SAARC meet to discuss visa exemption, terror issues
The SAARC Foreign Ministers` meeting in Thimphu on February 8 is also expected to take stock of various other initiatives, including economic integration, utilisation of the SAARC Development Fund and the Food Bank and formation of the South Asian Forum.
The SAARC Visa Exemption Scheme is expected to be one of the major issues on the agenda of the meeting which would be attended by External Affairs Minister S M Krishna and his counterparts from other seven member nations, sources said here.
There has been a proposal for expanding the list of people from various fields of life to be exempted from visa requirement for travel within eight SAARC member countries.
At present MPs, judges, 100 identified business leaders, sportspersons and 150 journalists are availing SAARC Visa facility.
Seeking a modification in the scheme, India wants that the prior approval should be accorded to the three categories — business persons, sportspersons and journalists.
Once the prior approval is taken, they may be given special stickers with long-term multi-entry provision, sources said, adding the idea was to improve the system so that it can be implemented effectively without any fear of misuse.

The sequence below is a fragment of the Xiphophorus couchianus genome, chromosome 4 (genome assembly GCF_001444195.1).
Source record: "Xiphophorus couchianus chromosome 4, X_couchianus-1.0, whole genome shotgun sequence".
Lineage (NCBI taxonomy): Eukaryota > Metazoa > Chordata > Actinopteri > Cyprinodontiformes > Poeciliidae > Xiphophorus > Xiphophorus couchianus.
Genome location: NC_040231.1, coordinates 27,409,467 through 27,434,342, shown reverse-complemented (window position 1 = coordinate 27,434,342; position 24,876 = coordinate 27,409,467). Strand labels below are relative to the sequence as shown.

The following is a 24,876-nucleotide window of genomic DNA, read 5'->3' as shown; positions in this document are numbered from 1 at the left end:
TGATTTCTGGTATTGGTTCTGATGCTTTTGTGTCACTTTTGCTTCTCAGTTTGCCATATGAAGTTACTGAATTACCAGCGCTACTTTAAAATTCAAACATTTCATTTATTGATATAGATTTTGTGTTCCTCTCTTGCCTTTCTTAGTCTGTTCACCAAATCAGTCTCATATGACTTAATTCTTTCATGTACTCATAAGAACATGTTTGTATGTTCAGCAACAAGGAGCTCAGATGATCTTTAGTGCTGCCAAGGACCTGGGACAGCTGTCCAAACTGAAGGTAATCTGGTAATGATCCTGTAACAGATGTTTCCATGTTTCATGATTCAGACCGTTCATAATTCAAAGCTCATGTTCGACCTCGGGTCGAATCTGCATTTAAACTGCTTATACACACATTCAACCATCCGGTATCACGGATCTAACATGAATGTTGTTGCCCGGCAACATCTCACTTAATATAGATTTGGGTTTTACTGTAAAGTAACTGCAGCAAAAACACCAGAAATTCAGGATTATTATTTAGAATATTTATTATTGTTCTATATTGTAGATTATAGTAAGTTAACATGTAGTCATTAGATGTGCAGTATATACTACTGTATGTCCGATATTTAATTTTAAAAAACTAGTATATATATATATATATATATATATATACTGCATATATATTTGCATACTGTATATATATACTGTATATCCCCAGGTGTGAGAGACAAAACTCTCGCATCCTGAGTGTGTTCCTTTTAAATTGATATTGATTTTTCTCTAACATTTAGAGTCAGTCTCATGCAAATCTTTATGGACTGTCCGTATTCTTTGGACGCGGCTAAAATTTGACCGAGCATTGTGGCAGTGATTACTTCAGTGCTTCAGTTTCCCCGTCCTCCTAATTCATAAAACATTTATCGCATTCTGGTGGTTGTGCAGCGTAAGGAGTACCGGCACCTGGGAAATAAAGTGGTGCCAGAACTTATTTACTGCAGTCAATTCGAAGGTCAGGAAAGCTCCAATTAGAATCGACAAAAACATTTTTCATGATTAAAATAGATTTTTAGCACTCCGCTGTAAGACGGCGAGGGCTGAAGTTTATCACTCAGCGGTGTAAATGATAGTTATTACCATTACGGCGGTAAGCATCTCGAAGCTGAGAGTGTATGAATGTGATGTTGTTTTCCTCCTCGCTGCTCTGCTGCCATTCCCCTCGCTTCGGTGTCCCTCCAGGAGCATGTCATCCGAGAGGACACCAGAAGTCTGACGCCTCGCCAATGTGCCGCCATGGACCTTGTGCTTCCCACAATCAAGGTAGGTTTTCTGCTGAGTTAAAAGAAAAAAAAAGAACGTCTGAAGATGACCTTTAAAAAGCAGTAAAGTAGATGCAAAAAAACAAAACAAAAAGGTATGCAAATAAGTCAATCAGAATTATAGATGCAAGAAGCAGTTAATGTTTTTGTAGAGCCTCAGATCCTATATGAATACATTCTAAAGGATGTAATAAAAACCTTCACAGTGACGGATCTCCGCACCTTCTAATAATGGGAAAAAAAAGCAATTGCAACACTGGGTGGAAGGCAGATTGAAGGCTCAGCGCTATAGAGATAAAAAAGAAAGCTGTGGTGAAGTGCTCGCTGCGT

The SAARC Council of Ministers` meeting is also expected to discuss the progress made in the implementation of regional Mutual Legal Assistance Treaty (MLAT).
The MLAT was agreed upon at the SAARC Summit in Colombo in 2008. Since then, India, Bangladesh, Bhutan, Sri Lanka and Maldives have ratified it but Pakistan, Afghanistan and Nepal are yet to do so, the sources said.
The SAARC countries, at the Home Minister`s conference in Islamabad in June last year, had also agreed to step up cooperation in fight against terror and consider a proposal to form a SAARC Police force (SAARCPOL) on the pattern of Interpol.
These proposals are expected to be discussed further at the upcoming meet.
Aspects related to the SAARC Food Bank are also expected to be deliberated upon amid requests from some countries that the threshold of the items to be drawn from it needed to be brought down so that the bank could serve its utility better.